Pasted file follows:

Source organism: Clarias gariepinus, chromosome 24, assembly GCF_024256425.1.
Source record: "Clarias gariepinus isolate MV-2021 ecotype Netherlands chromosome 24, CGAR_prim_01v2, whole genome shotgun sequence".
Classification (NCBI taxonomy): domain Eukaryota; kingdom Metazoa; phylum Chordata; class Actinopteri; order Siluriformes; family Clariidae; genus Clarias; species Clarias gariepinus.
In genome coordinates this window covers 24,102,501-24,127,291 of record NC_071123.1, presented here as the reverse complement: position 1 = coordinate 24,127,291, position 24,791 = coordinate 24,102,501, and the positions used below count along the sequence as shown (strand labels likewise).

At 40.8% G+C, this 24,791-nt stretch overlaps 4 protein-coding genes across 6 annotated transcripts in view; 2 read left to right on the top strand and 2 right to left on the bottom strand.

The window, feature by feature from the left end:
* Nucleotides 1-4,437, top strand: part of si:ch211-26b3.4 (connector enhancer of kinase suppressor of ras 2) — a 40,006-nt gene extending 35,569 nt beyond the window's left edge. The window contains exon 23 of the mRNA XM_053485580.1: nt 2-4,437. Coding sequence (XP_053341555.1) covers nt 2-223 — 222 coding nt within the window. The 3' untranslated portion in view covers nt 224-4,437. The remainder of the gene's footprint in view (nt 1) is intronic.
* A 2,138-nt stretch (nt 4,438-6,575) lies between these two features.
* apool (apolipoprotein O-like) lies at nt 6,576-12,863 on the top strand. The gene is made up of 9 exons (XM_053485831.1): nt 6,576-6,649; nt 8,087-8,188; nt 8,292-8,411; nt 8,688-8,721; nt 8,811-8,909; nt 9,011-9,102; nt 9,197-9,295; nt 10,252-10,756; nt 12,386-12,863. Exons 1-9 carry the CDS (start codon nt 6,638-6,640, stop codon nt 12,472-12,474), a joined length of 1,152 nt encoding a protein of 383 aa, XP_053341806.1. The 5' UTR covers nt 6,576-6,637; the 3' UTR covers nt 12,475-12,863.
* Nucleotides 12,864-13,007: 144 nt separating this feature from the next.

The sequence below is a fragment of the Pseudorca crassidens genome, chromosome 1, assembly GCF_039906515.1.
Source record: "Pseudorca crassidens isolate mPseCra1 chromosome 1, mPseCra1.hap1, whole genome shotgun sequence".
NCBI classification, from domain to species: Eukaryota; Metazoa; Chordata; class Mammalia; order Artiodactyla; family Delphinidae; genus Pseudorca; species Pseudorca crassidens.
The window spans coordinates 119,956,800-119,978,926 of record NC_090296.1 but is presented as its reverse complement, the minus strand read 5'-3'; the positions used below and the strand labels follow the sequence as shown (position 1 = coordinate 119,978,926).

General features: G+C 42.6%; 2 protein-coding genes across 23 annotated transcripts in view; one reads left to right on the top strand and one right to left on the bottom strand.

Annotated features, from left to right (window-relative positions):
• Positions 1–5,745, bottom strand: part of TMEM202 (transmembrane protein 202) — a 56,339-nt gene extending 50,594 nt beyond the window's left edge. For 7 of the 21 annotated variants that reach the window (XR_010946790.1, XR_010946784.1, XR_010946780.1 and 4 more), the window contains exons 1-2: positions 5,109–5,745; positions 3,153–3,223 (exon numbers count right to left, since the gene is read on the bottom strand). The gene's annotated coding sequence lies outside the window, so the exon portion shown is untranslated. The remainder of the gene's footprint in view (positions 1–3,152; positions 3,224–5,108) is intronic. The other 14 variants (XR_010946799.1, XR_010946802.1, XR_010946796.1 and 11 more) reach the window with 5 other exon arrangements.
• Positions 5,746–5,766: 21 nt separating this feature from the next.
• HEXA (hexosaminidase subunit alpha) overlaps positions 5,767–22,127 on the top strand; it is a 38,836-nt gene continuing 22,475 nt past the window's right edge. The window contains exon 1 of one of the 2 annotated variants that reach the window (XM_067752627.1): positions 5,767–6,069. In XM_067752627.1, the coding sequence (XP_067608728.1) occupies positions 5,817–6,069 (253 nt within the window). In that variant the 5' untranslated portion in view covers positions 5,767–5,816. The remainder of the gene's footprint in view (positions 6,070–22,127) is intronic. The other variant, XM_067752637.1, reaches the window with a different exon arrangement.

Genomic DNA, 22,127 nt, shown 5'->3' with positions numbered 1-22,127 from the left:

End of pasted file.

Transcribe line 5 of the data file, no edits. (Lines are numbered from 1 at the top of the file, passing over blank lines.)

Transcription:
At 40.8% G+C, this 24,791-nt stretch overlaps 4 protein-coding genes across 6 annotated transcripts in view; 2 read left to right on the top strand and 2 right to left on the bottom strand.